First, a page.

Light & Verity

Innovative parenting clinic faces closing

Mark Ostow

Mark Ostow

Alan Kazdin talks with colleagues about his Parent Management Training program. View full image

Alan Kazdin has spent the last two decades helping desperate parents of misbehaving children. Now he himself is desperate -- for funding to sustain his Yale Parenting Center and Child Conduct Clinic. The clinic treats what Kazdin calls the nation's “most expensive mental health problem.” But without an infusion of cash, he says, it will close next year.

Talk therapy brings little change. What does work is training parents to train their children.

Over the years, Kazdin and the clinic garnered millions of dollars in grants from the National Institutes of Health to research treatments for severely aggressive and antisocial kids. They found that standard talk therapy brings little change. What does work, Kazdin says, is training parents to train their children.

Parent Management Training (PMT) works not only for kids who “beat up their teachers and set fires,” in Kazdin's words, but also for the tantrums and battles that mark most ordinary childhoods. But the NIH grants were earmarked for research, not for treatment or dissemination. “Essentially, we met the goals,” Kazdin says. Then the money dried up, leaving the clinic holding a bag full of valuable knowledge but no way to spread it around.

“If you finally get a cure for cancer, all the hospitals would adopt it fast, because the drug companies would be pushing it and patients would be demanding it,” says Kazdin, the John M. Musser Professor of Psychology and Child Psychiatry. But “there aren't market forces that get effective [child behavior] interventions out there.”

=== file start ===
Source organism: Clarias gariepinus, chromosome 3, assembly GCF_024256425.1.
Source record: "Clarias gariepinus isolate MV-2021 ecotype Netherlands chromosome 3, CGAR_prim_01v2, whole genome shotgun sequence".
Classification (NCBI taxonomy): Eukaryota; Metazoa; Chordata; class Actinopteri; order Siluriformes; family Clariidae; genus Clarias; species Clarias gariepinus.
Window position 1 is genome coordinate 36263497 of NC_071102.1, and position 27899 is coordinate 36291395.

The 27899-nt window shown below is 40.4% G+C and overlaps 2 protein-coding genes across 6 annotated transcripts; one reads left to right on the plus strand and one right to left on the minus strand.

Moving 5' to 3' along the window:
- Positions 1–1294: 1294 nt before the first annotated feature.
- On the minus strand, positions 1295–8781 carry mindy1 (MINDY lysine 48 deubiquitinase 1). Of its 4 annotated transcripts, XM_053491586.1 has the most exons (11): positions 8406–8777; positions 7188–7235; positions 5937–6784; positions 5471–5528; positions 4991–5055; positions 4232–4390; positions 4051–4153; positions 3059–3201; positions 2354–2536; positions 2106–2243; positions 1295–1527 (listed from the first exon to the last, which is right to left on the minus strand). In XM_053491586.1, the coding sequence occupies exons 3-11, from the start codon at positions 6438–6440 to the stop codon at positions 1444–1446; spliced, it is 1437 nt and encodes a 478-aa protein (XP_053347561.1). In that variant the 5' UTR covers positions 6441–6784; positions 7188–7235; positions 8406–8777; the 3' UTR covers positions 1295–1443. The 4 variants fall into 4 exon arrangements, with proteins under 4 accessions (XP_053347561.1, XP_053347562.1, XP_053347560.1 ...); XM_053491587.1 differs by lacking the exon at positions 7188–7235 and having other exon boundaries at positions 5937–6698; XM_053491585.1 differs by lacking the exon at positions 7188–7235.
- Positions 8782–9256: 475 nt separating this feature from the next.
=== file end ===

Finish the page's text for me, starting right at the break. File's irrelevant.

Kazdin's research indicates that kids need not just praise but effusive praise. Rewards need to be immediate and calibrated, with praise and a small prize given for even a little bit of improvement. The payoff: 78 percent of severely disturbed children “get much better,” Kazdin says, offering a slew of internal studies to prove the effectiveness of PMT and of a second therapy that teaches kids problem-solving skills.

Most of the clinic's patients are local, but as word spreads, families have flown in from as far as Hawaii and Panama. About 20 percent of clients receive Medicaid; fees are on a sliding scale.

But with the grants gone, the clinic can no longer afford its $370,000 annual budget. The clinic has raised fees, started offering professional workshops, and begun live web video sessions for families who can't come to New Haven. And Kazdin hopes to fund-raise.

The provost's office has provided money to keep the clinic alive until early next year. “I have a life raft on loan for just a little while,” Kazdin says. “Then, I go back to drowning.”    


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